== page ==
Analyst: U.S. Tariffs, Solar Price Rises ‘Likely’
As the Chinese solar power industry considers filing a retaliatory trade case against the U.S., IDC research manager in renewable energy Jay Holman said American companies’ actions against China were likely to succeed.
But he warned that such a result would raise module prices and make it harder for developers to get projects done.
“This is also coming at time when people are concerned about other incentives that are going away. The treasury grant program is slated to expire at the end of this year, and we’ve just seen the expiration of federal loan guarantee program,” Holman said.
“When you look at the cumulative effect of these actions, it puts the robust growth we saw this year at risk,” he added.
Holman said the downturn is likely to affect commercial as well as utility-scale installations.
The U.S. Commerce Department opened its trade case against Chinese manufacturers earlier this month, acting on a filing by six American solar companies and the U.S. branch of German manufacturer SolarWorld. The companies argued that China is dumping panels here for less than their total manufacturing and shipping cost, and said Chinese firms are using billions of dollars’ worth of subsidies to unfairly bolster its position in the American market.
The department is considering tariffs of 50 to 250 percent on Chinese solar panels, the New York Times reports.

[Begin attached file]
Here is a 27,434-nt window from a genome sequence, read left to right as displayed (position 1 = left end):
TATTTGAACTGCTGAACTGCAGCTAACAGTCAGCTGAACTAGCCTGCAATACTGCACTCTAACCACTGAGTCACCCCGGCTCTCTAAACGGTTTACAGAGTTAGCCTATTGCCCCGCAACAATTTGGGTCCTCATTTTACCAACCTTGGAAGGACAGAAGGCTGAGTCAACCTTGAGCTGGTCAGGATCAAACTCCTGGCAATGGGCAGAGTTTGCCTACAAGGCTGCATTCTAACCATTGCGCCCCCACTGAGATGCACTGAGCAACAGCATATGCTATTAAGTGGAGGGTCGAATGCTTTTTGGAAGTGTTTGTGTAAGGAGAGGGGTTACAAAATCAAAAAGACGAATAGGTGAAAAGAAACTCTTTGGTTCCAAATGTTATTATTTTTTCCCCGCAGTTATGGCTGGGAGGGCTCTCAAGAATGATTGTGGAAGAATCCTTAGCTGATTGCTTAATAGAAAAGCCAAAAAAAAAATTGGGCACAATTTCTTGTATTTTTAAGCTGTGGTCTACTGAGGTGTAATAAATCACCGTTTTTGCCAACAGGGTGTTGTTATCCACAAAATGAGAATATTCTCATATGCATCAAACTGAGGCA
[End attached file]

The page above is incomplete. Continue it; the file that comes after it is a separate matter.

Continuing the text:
On Monday, the Chinese solar industry revealed plans to target American exports of polysilicon, a key ingredient in solar panels. U.S. manufacturers exported about $873 million of polysilicon to China in 2010 – a value almost as much as that of solar panels shipped from China to the U.S.
Industry executives have also said that Chinese solar manufacturers plan to shift some production to the U.S., South Korea and Taiwan.
Retaliatory action against polysilicon makers would further add to costs, Holman said. A drastic drop in polysilicon prices has been one of the drivers in the industry’s recent price reductions.
Meanwhile, Chinese solar companies including Suntech and JA Solar Holdings posted bigger than expected quarterly losses and forecast a bleak outlook, Reuters reports.
Picture credit: SolarWorld
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